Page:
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In tonight’s presidential debate, Romney gets another chance to sketch out centrist views
Question of the Day
The Romney camp later walked back his remarks, telling The Washington Times that the only path he has identified would be for illegal immigrants to join the U.S. military.
Whatever the case, Mr. Romney began softening his stance on immigration — a perennial top issue for Hispanic voters in polls — before the first debate, telling The Denver Post something that he refused to say for months: He would not immediately deport the illegal immigrants granted temporary legal status under Mr. Obama’s nondeportation directive.
He also told the The Des Moines Register’s editorial board a few days later that “there is no legislation with regards to abortion that I’m familiar with that would become part of my agenda” — a direct appeal to female voters in swing states, who in a recent Gallup Poll said abortion is the most important issue for them this election season.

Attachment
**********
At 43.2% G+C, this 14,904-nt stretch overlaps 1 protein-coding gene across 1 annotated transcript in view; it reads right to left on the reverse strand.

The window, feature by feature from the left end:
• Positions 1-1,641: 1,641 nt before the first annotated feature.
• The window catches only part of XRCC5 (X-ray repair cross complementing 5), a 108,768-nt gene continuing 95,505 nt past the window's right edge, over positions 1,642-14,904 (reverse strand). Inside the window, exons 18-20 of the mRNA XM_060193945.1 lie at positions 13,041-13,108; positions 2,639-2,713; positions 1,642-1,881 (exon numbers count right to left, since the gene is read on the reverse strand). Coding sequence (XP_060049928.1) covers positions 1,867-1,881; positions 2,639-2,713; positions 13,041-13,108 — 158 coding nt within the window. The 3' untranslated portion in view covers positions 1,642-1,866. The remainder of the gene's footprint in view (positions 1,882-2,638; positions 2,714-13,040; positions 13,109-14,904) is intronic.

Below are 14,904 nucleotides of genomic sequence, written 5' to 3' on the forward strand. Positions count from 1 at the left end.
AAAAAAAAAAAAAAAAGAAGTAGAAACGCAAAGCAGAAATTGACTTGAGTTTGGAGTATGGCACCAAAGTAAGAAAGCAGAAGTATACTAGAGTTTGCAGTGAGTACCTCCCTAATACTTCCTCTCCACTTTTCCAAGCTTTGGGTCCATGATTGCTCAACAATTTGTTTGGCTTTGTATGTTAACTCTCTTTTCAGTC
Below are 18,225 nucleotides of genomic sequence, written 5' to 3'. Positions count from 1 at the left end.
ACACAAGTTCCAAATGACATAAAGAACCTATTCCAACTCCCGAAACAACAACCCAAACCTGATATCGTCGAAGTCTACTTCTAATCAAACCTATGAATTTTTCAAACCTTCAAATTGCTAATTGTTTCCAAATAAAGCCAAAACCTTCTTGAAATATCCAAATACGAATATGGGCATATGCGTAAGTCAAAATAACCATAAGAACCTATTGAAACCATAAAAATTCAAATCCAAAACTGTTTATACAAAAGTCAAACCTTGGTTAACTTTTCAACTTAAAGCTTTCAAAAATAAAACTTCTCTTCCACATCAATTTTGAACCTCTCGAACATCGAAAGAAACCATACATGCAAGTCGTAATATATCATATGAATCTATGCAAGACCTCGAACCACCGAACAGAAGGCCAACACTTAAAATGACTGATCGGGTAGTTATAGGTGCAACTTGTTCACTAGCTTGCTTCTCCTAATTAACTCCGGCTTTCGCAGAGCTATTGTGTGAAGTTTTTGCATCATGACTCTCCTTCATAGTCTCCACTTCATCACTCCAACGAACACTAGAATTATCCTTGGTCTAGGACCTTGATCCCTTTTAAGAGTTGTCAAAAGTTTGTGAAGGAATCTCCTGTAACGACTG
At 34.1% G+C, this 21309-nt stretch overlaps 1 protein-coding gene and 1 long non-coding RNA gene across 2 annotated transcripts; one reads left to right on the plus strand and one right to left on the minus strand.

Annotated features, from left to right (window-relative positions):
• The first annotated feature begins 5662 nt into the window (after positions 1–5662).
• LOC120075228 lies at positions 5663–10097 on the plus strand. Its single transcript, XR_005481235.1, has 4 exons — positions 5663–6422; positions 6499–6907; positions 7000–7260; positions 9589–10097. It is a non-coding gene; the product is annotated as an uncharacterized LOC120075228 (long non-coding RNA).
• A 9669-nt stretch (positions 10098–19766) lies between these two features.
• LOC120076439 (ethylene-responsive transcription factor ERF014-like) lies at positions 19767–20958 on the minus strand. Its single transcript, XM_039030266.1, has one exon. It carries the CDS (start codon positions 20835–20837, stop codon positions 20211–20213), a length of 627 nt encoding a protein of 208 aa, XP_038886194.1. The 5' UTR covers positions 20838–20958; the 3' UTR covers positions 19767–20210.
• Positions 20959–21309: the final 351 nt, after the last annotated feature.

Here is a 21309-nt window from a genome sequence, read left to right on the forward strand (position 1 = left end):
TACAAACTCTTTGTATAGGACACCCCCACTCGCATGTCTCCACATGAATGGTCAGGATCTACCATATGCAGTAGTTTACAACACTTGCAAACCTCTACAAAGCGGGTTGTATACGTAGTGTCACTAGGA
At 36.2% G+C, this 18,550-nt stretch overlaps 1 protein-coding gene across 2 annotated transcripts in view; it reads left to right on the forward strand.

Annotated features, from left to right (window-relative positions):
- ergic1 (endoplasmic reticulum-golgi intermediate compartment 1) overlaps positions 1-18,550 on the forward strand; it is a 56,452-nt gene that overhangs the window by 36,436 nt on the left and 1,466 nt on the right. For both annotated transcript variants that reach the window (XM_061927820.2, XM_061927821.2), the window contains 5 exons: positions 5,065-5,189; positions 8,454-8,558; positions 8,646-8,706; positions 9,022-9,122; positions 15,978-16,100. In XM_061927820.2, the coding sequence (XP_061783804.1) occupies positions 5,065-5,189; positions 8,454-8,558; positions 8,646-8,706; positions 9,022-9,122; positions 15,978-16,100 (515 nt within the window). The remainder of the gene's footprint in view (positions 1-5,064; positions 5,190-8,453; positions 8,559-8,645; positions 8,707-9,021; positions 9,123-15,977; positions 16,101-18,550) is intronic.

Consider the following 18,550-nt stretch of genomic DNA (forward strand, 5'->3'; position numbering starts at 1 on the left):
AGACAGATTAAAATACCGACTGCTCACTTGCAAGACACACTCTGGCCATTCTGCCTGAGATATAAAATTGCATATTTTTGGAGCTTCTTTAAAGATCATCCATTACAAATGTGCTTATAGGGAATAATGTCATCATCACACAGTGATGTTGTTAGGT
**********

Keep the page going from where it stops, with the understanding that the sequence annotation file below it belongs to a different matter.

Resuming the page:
Along the way, Mr. Romney also has generated some doubt about whether he supports the National Defense Authorization Act after saying in a debate earlier this year that he would in fact sign the legislation as written.
Ambiguity as a strategy
Mr. Romney’s vagueness on some of these issues has irritated some people.
Michael F. Cannon, director of health policy studies at the libertarian-leaning Cato Institute, said he had decided “there’s no point in trying to nail [Mr. Romney] down” on what he will do with Obamacare.
“He won’t be nailed down; he wants ambiguity. And even if you did, his word is a poor predictor of his thoughts and future actions because he’s Mitt Romney,” Mr. Cannon said.
Frank Sharry, executive director of America’s Voice, which advocates for immigrant rights, said that when it comes to immigration, Mr. Romney is “trying to put lipstick on the pig.”
“The pig, his policies, amount to this: All but young undocumented immigrants who serve in the military should be forced out of the country. His rhetoric is this: I want permanent solutions on a bipartisan basis,” Mr. Sharry said. “He’s got the fog machine on in hopes that Latino immigrants will think he’s actually going to do something for them. But they get this issue better than the Boston brain trust. They get he actually wants to do something to them.”
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